I’m going to have to finish watching it later, maybe tonight, but the first couple of minutes of that PCL film are awesome. Thanks for posting! If I had a one-use-only time machine and could change one thing in history, going back and making it so the PCL joined the AL and NL as the third major league would be on my shortlist of possible missions. (No, stopping any given war wouldn’t be: If you go back in time and stop a war, a different, worse war will happen anyway. Haven’t you see the “Twilight Zone”?) Anyway, I think it’s a crying shame that the nicknames and uniforms of the PCL didn’t enter the big leagues in the 1950s, and a three-league playoff format would be much more fun than our current wildcard-addled monstrosity.

    The Dodgers never leave Brooklyn, the Giants stay back east, the A’s never get farther than Kansas City. The Continental League happens, and you end up with 4 major leagues, the American and National in the northeast and midwest, the Continental in the south and southwest, and the PCL out west.

    The Dodger’s stadium gets torn down anyway, with the Bums moving to Shea. People wear t-shirts that say, “I’m Still Calling It Ebbets Field.” The Giants end up in the Meadowlands, with the New York Football Giants.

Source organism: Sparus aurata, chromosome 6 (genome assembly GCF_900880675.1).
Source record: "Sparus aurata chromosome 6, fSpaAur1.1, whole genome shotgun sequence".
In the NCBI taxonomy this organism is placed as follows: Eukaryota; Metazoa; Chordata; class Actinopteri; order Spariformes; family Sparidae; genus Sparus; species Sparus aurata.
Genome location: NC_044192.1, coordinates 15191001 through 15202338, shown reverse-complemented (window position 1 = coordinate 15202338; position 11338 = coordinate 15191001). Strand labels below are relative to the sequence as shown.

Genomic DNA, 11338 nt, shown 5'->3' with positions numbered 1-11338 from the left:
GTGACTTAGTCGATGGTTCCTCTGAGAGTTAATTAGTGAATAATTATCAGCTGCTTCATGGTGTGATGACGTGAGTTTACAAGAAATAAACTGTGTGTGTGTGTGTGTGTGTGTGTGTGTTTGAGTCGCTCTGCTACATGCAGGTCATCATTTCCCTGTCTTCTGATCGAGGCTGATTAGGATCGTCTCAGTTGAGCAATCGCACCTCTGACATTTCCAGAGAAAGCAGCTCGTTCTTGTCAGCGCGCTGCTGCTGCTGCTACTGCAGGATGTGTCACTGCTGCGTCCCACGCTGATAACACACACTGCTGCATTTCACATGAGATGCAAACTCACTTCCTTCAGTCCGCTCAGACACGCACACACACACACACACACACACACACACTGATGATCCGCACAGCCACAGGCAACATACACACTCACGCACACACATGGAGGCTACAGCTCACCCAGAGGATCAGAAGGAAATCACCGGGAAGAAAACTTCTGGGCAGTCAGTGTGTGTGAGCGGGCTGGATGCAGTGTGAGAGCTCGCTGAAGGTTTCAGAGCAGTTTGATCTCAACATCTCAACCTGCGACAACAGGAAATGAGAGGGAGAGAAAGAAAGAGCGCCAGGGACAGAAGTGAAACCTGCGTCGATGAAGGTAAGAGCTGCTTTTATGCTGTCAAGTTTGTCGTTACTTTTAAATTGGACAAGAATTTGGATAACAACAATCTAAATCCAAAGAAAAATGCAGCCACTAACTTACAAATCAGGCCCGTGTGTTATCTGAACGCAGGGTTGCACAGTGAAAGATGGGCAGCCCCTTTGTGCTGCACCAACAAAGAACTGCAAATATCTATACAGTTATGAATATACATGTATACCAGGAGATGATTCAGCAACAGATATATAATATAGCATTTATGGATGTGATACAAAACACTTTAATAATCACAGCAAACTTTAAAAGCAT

Four eight team leagues. Top two teams meet in a best-of-five LCS. League champs play best-of-seven, CL vs. AL, NL vs. PCL. Winners advance to World Series.

    They should have done this on an episode of “Fringe”.

    A Giants-squared stadium would make Joe Robbie look like a baseball cathedral. One beveled edge at Met life or its predecessor would start just past 1st or 3rd. Or the field would go goalpost to goalpost and just be a newer polo grounds.

    Yep. Exactly. And sometime around 1998, there would have been much clamoring for a “baseball only” stadium, to be built on the West Side, at a cost of seven billion dollars.

    It would have been laughed off, until sometime around 2002, city fathers decide that the New Polo Grounds must be built, or the terrorists will have won.

    Oh, and Old Penn Station never gets torn down in this scenario. That has nothing to do with anything. I just like Old Penn Station.

    No, the Giants end up in Bloomington, Minnesota. Met Stadium was built with the understanding that the Giants would head there for a fresh start, as Horace Stoneham was in hock up to his ears to their concessionaire. He even owned the territorial rights to the Twin Cities, so he could drop in without a problem (IIRC, the Minneapolis Millers were the Giants’ AAA team).

    San Francisco became their landing point when O’Malley approached them about leaving New York together, so that the National League could have two California teams. This worked for Stoneham, as he had done his research and knew the Bay Area was the fastest-growing in the country. And the territorial rights ceased to be an issue when his good friend Tom Yawkey swapped the rights for SF straight up for the rights to the Twin Cities.

    That’s good enough for me. This means that Casey gets to manage the Amazin’s.

    Who wants an alternate universe without Casey managing the Amazin’s? Nobody, that’s who.